McHone Industries Blog

316 vs 316L Stainless Steel: What's the Difference?

316 316l stainless steel welding

What's the difference between 316 vs 316L stainless steel? The answer is surprisingly simple.

It's the carbon content316 stainless steel has a max carbon content of 0.08%. 316L stainless has a max carbon content of 0.03%.

How do you remember which is which? 316L has a Low carbon content. Easy peasy.

Note these are the same materials as SS316 and SS316L, as well as AISI 316 and 316L. No matter how you slice it, the "L" is the difference.

Why Does the Choice Between 316 Vs 316L Stainless Matter?

316 Vs 316L Stainless Steel Corrosion Resistance

Performance-wise, 316L is better than any other stainless steel for very high temperature, high corrosion applications. 316L is easy to fabricate, and is used often in construction, marine, and infrastructure industries due to its durability.

The low carbon content of 316L stainless steel means it's slightly more weldable than grade 316.  With a higher carbon content, 316 is more likely to experience weld decay. In other words, 316L is more resistant to intergranular corrosion. However, this is only an issue if the metal needs to be welded over a period of several minutes or it's heated to temperatures between 425-815º C.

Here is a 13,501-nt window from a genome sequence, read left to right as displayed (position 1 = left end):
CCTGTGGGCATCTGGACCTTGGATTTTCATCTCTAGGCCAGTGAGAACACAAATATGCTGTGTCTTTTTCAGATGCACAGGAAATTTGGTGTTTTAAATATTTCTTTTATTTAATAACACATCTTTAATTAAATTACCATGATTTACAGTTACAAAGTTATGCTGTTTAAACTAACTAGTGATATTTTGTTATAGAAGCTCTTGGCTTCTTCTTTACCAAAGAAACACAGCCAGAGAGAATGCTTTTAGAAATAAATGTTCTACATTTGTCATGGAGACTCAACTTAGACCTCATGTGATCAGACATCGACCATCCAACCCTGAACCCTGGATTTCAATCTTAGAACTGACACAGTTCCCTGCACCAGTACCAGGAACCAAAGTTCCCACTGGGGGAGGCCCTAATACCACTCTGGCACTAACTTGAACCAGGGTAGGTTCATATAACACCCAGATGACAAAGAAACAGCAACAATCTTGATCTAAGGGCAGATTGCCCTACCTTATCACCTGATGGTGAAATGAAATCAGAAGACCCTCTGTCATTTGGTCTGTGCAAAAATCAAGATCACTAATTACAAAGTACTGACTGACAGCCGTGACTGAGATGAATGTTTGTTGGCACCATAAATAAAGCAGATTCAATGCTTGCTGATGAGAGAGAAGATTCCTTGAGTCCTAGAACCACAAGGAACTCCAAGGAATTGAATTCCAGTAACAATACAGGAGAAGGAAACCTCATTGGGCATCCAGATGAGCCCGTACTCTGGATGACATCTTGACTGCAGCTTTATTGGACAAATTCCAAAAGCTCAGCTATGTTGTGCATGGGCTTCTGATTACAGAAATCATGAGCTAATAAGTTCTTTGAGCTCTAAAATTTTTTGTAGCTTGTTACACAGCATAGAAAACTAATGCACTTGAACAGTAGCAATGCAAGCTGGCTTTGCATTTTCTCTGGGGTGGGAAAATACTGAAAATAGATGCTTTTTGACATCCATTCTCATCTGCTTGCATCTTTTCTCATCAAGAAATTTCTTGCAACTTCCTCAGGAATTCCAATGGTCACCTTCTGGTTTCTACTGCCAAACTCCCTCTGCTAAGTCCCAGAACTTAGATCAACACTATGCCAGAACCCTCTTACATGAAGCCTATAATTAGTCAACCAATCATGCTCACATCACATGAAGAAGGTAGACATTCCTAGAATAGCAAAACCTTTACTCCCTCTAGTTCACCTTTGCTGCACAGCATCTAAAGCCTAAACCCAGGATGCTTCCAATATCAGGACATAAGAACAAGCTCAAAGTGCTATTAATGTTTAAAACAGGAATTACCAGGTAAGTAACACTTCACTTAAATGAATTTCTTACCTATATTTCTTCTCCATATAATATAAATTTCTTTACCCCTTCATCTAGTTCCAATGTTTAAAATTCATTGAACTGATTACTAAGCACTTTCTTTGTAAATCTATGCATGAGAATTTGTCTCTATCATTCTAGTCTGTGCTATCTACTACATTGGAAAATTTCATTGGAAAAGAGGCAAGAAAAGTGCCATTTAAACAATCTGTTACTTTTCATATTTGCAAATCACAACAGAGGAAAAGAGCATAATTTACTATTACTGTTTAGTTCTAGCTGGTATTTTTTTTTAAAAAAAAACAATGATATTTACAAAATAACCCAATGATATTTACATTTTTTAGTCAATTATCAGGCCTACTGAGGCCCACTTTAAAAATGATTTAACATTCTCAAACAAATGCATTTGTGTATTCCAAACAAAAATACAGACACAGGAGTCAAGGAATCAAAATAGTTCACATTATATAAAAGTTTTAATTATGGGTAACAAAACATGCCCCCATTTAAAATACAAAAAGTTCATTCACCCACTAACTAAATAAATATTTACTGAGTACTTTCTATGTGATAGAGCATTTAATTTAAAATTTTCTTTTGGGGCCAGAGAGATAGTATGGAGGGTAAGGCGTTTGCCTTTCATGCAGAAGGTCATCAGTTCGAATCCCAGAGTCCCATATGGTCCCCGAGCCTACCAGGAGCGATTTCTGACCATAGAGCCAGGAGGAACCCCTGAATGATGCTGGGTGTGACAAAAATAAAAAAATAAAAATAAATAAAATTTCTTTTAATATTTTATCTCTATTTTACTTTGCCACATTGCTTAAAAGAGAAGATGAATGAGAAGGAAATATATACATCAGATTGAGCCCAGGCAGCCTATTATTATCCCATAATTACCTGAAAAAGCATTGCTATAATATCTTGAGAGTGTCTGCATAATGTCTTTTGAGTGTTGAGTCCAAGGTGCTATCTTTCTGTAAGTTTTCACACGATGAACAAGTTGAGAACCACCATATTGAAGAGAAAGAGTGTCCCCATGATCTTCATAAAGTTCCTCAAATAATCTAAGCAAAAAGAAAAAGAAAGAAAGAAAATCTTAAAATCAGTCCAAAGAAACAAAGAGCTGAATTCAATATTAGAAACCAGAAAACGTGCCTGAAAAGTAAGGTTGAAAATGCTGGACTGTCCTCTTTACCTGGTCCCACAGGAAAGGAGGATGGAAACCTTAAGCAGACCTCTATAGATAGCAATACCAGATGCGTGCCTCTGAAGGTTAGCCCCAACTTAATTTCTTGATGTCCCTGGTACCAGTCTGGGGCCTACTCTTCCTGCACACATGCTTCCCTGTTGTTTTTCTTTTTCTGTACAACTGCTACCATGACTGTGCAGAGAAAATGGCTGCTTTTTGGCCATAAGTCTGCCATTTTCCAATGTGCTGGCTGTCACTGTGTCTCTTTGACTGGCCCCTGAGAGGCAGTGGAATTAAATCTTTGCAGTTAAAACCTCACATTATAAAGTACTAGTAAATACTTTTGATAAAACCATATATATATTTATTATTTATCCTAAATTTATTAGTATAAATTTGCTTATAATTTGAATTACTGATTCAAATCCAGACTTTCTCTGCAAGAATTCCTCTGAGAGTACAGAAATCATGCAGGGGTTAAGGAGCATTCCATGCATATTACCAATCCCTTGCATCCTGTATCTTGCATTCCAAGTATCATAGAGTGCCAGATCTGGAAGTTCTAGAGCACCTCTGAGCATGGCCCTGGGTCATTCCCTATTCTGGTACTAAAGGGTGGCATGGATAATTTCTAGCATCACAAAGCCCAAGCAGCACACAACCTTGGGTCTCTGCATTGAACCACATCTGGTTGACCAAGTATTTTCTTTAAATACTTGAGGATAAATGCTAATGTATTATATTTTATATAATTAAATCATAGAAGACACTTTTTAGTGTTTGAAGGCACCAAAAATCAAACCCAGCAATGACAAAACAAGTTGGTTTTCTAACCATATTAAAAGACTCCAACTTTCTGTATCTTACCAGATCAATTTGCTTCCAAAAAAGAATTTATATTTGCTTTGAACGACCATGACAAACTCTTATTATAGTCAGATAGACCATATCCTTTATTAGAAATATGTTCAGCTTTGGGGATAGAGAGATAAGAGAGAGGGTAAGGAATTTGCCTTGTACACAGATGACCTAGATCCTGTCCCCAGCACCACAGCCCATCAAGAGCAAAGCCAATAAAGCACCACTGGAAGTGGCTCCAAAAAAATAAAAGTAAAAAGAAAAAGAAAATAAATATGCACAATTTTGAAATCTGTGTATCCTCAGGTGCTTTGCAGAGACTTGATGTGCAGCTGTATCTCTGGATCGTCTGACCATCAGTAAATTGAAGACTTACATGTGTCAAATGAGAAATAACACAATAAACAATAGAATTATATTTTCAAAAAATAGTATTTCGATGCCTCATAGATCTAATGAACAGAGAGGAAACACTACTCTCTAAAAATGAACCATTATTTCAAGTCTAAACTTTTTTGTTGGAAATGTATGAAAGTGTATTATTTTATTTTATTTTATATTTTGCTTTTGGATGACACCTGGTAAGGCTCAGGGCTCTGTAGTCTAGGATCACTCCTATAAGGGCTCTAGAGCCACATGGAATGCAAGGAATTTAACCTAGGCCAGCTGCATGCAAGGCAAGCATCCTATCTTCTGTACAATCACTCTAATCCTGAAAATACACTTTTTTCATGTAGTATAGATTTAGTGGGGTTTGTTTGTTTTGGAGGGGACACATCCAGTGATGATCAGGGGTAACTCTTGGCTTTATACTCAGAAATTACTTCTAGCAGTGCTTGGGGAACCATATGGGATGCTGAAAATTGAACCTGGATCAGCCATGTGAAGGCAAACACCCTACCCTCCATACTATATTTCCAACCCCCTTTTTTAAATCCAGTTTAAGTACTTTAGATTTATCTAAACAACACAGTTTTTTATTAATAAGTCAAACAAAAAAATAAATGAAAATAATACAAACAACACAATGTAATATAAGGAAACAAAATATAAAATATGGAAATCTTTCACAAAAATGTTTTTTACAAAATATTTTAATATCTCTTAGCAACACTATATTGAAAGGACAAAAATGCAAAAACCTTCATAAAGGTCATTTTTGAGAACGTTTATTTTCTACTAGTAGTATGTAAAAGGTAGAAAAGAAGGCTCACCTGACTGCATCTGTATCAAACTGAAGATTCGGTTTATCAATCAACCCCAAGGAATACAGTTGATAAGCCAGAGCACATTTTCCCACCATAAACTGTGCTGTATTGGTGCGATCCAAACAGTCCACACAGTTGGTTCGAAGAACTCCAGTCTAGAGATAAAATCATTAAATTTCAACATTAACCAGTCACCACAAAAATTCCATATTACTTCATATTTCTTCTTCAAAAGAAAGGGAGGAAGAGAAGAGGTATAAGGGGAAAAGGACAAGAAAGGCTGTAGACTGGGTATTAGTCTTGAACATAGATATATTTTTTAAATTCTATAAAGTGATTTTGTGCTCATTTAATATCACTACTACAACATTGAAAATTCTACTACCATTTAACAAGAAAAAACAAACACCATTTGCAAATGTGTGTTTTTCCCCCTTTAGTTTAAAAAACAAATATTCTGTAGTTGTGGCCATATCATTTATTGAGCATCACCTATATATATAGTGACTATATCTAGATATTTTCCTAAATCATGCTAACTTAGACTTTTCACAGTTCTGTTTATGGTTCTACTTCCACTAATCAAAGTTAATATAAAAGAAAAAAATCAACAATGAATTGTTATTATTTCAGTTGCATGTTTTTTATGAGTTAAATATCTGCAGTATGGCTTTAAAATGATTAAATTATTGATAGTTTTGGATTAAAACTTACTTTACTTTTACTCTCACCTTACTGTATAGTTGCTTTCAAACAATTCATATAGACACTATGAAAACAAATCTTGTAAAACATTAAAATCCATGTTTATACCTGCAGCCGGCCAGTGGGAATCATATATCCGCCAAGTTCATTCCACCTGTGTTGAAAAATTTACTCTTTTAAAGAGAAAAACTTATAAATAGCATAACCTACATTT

316 Vs 316L Cost

If you're choosing materials based on price, the lower carbon content of 316L doesn't make a big difference. They cost approximately the same, with minor price fluctuations due to regular market shifts.

316 vs. 316L in Practical Applications

If you're not sure which type of steel is best for your project, here's the biggest thing to remember: if your project requires lots of welding, 316L is a better choice off the bat. However, 316 can be annealed to resist weld decay if you're set on this grade.

Need both welding AND forming fabrications? Talk to your manufacturer about which material is best for your project.

Overall, both steels are highly durable, corrosion resistant, and perform well under high stress conditions. If you're looking for a cheaper material, 304 and 304L are physically similar to the 316s (slightly less durable) but cost a little less. If you're looking for highest durability, 317 and 317L have a higher molybdenum content, which increases their overall corrosion resistance.

The entire 300 series of austenitic stainless steels are well-known for their strength and long lifespans.

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(Editor's note: This article was originally posted in July 2016 and was recently updated.)

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